Mimosa pudica, also known as sensitive plant or sleeping grass, is a small, short-lived, perennial most valued for its interesting foliage. The plants are not tolerant of cold temperatures and die back when exposed to frost. In the United States, Mimosa pudica is grown most frequently as a houseplant, where its growing environment can be strictly controlled, or as an outdoor annual. In tropical climates, the plant may become weedy or invasive when not controlled.
Native to Brazil and other areas of South and Central America, Mimosa pudica grows wild in places with moist, rich soil and warm temperatures, usually in lawns and open fields, and along roadsides, ditches and thickets. The plant forms a thick ground cover when allowed to spread and prevents other plants from reproducing, which has led to its label as an invasive species in tropical areas outside its natural habitat.
Mimosa pudica is an evergreen sub-shrub that reaches no larger than 5 feet in height and produces small, globe-shaped flowers in summer. The plant's most fascinating feature is its fern-like leaves that close and fold up when touched. This reaction is known as a seismonastic movement, or a physical reaction to shock. At night, the leaves also close as a reaction to the absence of light, which is known as a nyctonastic movement. The plant's common name derives from this sensitivity to outside stimuli.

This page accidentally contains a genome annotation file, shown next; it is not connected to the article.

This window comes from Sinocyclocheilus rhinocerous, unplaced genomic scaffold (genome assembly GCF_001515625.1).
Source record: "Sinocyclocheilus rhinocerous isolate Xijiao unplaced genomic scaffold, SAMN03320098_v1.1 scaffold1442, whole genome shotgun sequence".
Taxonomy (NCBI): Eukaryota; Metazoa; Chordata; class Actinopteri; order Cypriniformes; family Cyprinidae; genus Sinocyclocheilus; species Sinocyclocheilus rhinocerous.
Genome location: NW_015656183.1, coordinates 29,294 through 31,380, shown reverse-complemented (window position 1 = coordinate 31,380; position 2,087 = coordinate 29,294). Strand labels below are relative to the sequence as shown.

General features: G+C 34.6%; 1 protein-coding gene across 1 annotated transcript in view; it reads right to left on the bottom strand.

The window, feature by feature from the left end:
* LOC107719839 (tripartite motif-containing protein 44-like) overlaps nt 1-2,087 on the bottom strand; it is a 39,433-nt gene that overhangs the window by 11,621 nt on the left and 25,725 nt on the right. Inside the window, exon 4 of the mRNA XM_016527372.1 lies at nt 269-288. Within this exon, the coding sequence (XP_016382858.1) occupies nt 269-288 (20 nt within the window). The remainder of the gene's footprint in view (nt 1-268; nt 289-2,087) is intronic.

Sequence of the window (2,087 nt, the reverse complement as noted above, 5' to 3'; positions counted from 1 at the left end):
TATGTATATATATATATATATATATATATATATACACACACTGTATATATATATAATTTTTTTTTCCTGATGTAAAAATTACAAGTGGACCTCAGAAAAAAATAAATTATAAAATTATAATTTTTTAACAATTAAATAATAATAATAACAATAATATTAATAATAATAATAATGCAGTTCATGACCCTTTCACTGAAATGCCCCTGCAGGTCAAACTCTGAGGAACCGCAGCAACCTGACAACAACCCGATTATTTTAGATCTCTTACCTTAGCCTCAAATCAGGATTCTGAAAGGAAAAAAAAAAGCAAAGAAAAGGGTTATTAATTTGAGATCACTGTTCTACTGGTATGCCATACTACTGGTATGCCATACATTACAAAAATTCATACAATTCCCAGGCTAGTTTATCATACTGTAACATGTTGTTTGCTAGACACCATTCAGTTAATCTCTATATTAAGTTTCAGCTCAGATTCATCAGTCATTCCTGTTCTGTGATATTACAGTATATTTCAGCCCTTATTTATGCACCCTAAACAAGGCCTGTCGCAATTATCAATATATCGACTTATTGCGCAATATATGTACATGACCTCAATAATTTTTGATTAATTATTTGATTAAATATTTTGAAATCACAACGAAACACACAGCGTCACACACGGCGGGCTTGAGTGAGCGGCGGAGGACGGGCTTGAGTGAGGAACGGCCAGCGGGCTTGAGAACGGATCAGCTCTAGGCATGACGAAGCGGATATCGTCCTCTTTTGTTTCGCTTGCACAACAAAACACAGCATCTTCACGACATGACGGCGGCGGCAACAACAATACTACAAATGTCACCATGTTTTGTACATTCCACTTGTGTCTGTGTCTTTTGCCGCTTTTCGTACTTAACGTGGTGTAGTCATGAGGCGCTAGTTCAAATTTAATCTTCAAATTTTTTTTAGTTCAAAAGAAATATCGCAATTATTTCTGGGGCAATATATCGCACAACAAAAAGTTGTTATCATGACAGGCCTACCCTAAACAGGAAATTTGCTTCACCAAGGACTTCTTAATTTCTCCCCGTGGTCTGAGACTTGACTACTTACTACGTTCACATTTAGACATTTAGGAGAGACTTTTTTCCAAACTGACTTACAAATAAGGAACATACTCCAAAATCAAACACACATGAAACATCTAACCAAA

Most commonly grown in homes and gardens for ornamental purposes and as a curiosity, Mimosa pudica also has potential medicinal benefits. Although further research is needed, the plant contains an alkaloid known as mimosine, which is an iron chelator. According to a 2005 study published in the Journal of Clinical Oncology, mimosine has a potent cytotoxic effect on ovarian cancer cells in both rats and humans.
Mimosa pudica requires full sun to partial shade and rich, moist, well-drained soil to thrive. When growing in containers, a soil mixture made of two parts peat moss, two parts loam and one part sand is recommended to provide adequate drainage and fertility. Weekly watering keeps the soil moist but not soggy, which sensitive plant prefers. Plants benefit from weekly fertilizing during the spring and summer months using a balanced fertilizer diluted to half-strength, but feeding should be reduced to one per month during winter. Mimosa pudica needs warm growing conditions and temperatures should not drop below 65 degrees Fahrenheit or yellowing of leaves and stems may occur.
Mimosa pudica is best propagated from seed. For the best results, soak seeds in warm water overnight or until they become swollen, and sow immediately in seed-starting soil mix, covering with soil two to three times their thickness. Keep the growing medium moist at all times. Do not over-water or allow it to dry out completely. Place in bright light and wait for germination, which takes two to three weeks at 70 degrees Fahrenheit. Transplant into pots when seedlings reach about 4 inches in height, and resume regular care for the remainder of the plant's life.